LAUDATO SI: POPE FRANCIS LATEST ENCYCLICAL EXPLAINED IN FIVE (5) STEPS... For the busy who cannot read the entire work. Enjoy!!!
In case you haven’t had the chance to read all 184 pages of the new encyclical yet, we’ve come up with five steps you can take to follow what’s being called the #LaudatoWay – little steps we can all take to changing our ecological lifestyles. It’s named after St. Therese and her “Little Way”, which Pope Francis mentions in para. 230 of the encyclical, and to whom he has a special devotion!
1. Pray for a conversion of heart.
Not surprisingly, our appreciation of and care for the environment must stem from our relationship with God, which is established through prayer.
As Pope Benedict XVI, quoted by Pope Francis in para. 217 of “Laudato Si”, explained in 2005: “The external deserts in the world are growing, because the internal deserts have become so vast”.
“For this reason,” Pope Francis continues, “the ecological crisis is also a summons to profound interior conversion. It must be said that some committed and prayerful Christians, with the excuse of real- ism and pragmatism, tend to ridicule expressions of concern for the environment. Others are passive; they choose not to change their habits and thus become inconsistent. So what they all need is an ‘ecological conversion’, whereby the effects of their encounter with Jesus Christ become evident in their relationship with the world around them. Living our vocation to be protectors of God’s handiwork is essential to a life of virtue; it is not an optional or a secondary aspect of our Christian experience.”
This prayer life doesn’t have to be complicated. In para. 227, Pope Francis explains that this conversion of heart can happen through prayers as simple as the prayer before meals:
“One expression of this attitude is when we stop and give thanks to God before and after meals. I ask all believers to return to this beautiful and meaningful custom. That moment of blessing, however brief, reminds us of our dependence on God for life; it strengthens our feeling of gratitude for the gifts of creation; it acknowledges those who by their labours provide us with these goods; and it reaffirms our solidarity with those in greatest need.”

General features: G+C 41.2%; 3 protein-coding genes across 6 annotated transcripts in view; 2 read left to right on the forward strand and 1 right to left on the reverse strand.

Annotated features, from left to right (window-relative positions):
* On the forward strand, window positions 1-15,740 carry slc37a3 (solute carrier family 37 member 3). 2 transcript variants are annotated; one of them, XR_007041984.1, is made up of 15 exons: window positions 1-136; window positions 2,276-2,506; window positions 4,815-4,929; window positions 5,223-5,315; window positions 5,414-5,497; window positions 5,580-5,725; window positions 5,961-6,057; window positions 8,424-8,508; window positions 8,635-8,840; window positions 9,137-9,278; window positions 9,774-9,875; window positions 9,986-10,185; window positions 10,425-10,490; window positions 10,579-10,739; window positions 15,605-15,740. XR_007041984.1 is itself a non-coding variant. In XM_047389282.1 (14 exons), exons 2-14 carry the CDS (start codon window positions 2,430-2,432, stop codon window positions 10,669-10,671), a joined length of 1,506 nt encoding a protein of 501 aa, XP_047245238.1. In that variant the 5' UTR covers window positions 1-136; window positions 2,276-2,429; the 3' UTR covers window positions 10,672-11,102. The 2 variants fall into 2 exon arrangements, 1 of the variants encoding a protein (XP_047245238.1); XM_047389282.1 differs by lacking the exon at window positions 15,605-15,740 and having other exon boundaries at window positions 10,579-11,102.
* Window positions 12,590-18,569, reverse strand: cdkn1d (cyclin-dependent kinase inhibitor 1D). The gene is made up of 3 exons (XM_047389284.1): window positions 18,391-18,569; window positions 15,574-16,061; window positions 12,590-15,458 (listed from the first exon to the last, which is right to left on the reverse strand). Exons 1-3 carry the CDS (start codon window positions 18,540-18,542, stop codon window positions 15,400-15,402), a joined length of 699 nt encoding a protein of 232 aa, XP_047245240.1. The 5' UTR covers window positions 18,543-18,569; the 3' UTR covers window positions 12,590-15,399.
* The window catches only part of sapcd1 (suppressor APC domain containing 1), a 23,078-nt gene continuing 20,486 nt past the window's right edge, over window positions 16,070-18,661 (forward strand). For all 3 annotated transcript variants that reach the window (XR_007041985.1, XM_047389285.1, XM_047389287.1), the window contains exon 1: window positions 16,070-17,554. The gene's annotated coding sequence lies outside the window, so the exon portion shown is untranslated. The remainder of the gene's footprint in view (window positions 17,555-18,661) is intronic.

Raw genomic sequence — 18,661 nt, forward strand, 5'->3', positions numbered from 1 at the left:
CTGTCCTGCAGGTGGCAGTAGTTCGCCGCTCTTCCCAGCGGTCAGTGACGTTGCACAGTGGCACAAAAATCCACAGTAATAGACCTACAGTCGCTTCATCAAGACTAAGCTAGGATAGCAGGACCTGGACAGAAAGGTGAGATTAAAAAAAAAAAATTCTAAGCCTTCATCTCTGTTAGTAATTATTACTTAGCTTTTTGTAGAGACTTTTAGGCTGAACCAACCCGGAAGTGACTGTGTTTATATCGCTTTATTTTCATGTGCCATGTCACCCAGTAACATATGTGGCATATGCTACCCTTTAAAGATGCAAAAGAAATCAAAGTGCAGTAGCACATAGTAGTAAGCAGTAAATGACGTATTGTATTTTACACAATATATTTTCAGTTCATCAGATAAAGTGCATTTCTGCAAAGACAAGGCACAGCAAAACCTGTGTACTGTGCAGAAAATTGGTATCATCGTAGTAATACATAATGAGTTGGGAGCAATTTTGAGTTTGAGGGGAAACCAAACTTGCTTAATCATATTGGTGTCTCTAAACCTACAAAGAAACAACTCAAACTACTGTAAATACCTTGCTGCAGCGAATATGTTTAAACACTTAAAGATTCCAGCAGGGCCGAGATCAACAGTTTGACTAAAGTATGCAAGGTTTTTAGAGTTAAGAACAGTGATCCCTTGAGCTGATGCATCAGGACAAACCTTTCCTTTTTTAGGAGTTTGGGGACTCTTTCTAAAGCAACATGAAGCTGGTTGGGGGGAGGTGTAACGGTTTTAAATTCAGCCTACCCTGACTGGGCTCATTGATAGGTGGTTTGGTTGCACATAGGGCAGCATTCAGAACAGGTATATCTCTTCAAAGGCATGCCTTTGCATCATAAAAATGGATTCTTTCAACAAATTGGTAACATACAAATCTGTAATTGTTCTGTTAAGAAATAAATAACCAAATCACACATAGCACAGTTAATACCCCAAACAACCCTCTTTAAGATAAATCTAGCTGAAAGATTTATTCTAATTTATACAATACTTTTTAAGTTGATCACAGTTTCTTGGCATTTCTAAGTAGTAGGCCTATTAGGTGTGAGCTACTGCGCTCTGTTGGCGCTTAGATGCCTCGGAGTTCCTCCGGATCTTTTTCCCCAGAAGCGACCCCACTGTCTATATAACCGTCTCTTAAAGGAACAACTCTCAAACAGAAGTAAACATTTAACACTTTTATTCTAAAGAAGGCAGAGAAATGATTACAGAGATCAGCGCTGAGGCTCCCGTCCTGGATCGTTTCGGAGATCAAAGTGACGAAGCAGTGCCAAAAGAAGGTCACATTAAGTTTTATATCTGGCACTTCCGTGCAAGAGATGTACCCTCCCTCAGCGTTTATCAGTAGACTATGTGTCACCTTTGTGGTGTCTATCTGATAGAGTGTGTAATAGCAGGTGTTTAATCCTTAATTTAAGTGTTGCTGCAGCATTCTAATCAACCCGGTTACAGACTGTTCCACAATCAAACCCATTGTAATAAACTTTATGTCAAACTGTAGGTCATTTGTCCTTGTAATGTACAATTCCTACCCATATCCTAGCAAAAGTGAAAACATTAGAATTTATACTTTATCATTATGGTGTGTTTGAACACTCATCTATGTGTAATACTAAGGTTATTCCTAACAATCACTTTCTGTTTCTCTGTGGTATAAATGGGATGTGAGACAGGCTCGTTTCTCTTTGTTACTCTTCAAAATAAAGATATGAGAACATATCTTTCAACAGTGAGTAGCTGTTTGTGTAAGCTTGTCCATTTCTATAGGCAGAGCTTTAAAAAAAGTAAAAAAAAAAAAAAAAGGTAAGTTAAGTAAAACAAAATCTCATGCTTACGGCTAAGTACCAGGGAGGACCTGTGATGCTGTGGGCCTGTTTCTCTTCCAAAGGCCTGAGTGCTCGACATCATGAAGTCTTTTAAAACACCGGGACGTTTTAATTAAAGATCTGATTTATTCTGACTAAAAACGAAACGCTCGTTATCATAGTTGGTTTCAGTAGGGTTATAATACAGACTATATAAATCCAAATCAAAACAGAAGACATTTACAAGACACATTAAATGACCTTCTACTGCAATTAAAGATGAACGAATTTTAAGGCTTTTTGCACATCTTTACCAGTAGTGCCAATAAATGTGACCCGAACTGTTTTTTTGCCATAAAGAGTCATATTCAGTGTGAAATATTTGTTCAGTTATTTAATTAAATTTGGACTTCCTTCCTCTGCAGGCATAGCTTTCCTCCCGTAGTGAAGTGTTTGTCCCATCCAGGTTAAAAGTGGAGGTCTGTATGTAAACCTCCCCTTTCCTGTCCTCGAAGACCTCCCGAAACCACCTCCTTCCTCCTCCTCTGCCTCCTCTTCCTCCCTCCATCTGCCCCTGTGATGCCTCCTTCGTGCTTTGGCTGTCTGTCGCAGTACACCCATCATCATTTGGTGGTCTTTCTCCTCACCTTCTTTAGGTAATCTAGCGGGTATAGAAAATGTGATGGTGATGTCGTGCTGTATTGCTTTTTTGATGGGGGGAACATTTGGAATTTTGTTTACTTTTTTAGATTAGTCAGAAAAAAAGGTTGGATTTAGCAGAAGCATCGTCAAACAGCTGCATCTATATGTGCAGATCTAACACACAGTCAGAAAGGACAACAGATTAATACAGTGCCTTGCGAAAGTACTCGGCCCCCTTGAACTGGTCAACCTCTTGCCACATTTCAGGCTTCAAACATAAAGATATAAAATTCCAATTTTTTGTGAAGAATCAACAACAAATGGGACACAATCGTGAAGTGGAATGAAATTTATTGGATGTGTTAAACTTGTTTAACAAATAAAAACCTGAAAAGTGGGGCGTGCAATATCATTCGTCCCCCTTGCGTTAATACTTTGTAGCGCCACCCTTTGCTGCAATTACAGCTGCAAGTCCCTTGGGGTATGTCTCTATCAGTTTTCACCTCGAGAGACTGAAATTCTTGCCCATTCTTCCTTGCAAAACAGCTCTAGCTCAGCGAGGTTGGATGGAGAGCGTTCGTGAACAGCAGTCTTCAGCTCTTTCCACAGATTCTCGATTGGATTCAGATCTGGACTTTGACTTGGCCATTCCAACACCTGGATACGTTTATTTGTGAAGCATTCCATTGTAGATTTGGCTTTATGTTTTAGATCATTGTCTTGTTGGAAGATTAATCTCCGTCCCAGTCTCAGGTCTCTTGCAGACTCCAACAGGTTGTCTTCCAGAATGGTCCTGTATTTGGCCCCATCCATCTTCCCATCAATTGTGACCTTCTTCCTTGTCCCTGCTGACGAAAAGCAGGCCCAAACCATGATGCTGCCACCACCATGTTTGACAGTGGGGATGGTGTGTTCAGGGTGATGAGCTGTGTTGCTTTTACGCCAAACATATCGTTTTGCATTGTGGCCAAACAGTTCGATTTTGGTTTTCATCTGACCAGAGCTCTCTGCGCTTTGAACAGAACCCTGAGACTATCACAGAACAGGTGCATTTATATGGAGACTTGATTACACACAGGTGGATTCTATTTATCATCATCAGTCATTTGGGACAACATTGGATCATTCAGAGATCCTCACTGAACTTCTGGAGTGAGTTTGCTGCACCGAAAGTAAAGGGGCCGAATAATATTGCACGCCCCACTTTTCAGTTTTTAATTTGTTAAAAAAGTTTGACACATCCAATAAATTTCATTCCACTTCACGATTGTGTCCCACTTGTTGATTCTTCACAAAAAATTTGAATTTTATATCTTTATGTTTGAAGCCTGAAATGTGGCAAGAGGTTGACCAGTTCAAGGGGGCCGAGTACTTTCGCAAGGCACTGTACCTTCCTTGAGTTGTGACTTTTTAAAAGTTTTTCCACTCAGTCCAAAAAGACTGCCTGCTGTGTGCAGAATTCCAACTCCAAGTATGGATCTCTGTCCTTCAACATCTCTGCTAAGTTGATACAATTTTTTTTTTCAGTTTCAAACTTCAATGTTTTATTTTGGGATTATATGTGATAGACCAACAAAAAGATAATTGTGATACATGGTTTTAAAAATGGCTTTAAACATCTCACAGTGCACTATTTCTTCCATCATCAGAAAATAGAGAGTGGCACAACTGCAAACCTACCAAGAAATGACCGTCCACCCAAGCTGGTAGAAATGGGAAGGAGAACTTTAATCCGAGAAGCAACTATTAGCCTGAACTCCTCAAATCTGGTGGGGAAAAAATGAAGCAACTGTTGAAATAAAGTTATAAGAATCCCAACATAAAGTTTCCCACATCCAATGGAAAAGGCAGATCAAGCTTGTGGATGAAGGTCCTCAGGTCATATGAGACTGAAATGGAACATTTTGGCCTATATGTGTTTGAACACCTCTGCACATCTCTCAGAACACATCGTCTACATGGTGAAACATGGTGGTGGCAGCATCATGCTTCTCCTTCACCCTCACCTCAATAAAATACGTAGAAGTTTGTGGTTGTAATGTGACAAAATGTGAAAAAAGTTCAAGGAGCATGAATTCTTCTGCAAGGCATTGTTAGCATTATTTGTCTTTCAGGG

2. Learn to appreciate beauty.
This might sound overly simple, but learning to appreciate the beauty in our world around us – whether in another person or in a beautiful mountain sunset – is a profound step in our conversion of heart that helps us to appreciate creation as gift from God.
As Pope Francis explains in para. 215: “By learning to see and appreciate beauty, we learn to reject self-interested pragmatism. If someone has not learned to stop and admire something beautiful, we should not be surprised if he or she treats everything as an object to be used and abused without scruple. If we want to bring about deep change, we need to realize that certain mindsets really do influence our behaviour.”
What’s one practical way you can learn to appreciate beauty? Spend more time in (silent) nature! This is one of my parish priests’ favorite penances to give after confession. Spending time in the beauty of God’s creation calms our hearts, calls us out of ourselves, and reminds us of His glory. (P.S. It doesn’t count if you have your headphones in the whole time.)
Nature is filled with words of love, but how can we listen to them amid constant noise, interminable and nerve-wracking distractions, or the cult of appearances? Many people today sense a profound imbalance which drives them to frenetic activity and makes them feel busy, in a constant hurry which in turn leads them to ride rough-shod over everything around them. This too affects how they treat the environment. An integral ecology includes taking time to recover a serene harmony with creation, reflecting on our lifestyle and our ideals, and contemplating the Creator who lives among us and surrounds us, whose presence “must not be contrived but found, uncovered” (para. 225)
Continuation … https://cknaija.wordpress.com/2015/06/25/pope-francis-powerful-five-points-on-man-and-the-environment-part2/